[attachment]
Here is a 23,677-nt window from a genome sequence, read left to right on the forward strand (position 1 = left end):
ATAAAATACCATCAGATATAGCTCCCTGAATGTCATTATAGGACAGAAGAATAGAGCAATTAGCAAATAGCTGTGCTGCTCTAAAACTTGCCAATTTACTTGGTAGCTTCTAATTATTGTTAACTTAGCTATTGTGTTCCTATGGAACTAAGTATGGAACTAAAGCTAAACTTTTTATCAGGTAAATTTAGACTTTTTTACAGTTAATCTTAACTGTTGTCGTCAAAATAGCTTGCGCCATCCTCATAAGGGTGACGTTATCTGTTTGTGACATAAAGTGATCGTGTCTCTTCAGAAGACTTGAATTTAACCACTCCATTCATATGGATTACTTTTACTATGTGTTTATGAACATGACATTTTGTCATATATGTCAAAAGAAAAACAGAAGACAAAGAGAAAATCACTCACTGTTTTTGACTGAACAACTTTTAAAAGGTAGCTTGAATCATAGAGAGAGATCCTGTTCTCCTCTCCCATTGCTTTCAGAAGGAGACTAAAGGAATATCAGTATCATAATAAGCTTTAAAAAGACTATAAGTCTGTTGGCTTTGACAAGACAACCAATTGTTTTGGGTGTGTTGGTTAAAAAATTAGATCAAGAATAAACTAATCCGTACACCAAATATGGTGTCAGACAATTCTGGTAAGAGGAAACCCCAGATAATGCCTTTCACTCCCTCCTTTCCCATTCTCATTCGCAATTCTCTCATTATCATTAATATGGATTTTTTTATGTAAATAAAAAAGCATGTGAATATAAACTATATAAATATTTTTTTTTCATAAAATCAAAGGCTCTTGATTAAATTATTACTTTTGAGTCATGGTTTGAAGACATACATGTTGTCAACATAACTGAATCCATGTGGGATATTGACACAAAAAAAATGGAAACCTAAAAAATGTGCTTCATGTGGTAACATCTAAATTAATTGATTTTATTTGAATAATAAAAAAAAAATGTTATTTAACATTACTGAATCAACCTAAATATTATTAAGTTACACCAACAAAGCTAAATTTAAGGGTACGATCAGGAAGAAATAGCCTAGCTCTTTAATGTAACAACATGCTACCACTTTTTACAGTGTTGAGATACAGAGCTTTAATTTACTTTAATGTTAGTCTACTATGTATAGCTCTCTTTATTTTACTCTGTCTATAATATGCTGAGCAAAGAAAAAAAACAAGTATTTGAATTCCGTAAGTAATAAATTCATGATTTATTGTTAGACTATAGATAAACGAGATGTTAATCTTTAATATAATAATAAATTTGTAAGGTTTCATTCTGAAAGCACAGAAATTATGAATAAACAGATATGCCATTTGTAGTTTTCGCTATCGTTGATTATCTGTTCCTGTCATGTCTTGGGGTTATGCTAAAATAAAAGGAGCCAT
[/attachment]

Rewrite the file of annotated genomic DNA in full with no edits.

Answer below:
Here is a 23,677-nt window from a genome sequence, read left to right on the forward strand (position 1 = left end):
ATAAAATACCATCAGATATAGCTCCCTGAATGTCATTATAGGACAGAAGAATAGAGCAATTAGCAAATAGCTGTGCTGCTCTAAAACTTGCCAATTTACTTGGTAGCTTCTAATTATTGTTAACTTAGCTATTGTGTTCCTATGGAACTAAGTATGGAACTAAAGCTAAACTTTTTATCAGGTAAATTTAGACTTTTTTACAGTTAATCTTAACTGTTGTCGTCAAAATAGCTTGCGCCATCCTCATAAGGGTGACGTTATCTGTTTGTGACATAAAGTGATCGTGTCTCTTCAGAAGACTTGAATTTAACCACTCCATTCATATGGATTACTTTTACTATGTGTTTATGAACATGACATTTTGTCATATATGTCAAAAGAAAAACAGAAGACAAAGAGAAAATCACTCACTGTTTTTGACTGAACAACTTTTAAAAGGTAGCTTGAATCATAGAGAGAGATCCTGTTCTCCTCTCCCATTGCTTTCAGAAGGAGACTAAAGGAATATCAGTATCATAATAAGCTTTAAAAAGACTATAAGTCTGTTGGCTTTGACAAGACAACCAATTGTTTTGGGTGTGTTGGTTAAAAAATTAGATCAAGAATAAACTAATCCGTACACCAAATATGGTGTCAGACAATTCTGGTAAGAGGAAACCCCAGATAATGCCTTTCACTCCCTCCTTTCCCATTCTCATTCGCAATTCTCTCATTATCATTAATATGGATTTTTTTATGTAAATAAAAAAGCATGTGAATATAAACTATATAAATATTTTTTTTTCATAAAATCAAAGGCTCTTGATTAAATTATTACTTTTGAGTCATGGTTTGAAGACATACATGTTGTCAACATAACTGAATCCATGTGGGATATTGACACAAAAAAAATGGAAACCTAAAAAATGTGCTTCATGTGGTAACATCTAAATTAATTGATTTTATTTGAATAATAAAAAAAAAATGTTATTTAACATTACTGAATCAACCTAAATATTATTAAGTTACACCAACAAAGCTAAATTTAAGGGTACGATCAGGAAGAAATAGCCTAGCTCTTTAATGTAACAACATGCTACCACTTTTTACAGTGTTGAGATACAGAGCTTTAATTTACTTTAATGTTAGTCTACTATGTATAGCTCTCTTTATTTTACTCTGTCTATAATATGCTGAGCAAAGAAAAAAAACAAGTATTTGAATTCCGTAAGTAATAAATTCATGATTTATTGTTAGACTATAGATAAACGAGATGTTAATCTTTAATATAATAATAAATTTGTAAGGTTTCATTCTGAAAGCACAGAAATTATGAATAAACAGATATGCCATTTGTAGTTTTCGCTATCGTTGATTATCTGTTCCTGTCATGTCTTGGGGTTATGCTAAAATAAAAGGAGCCAT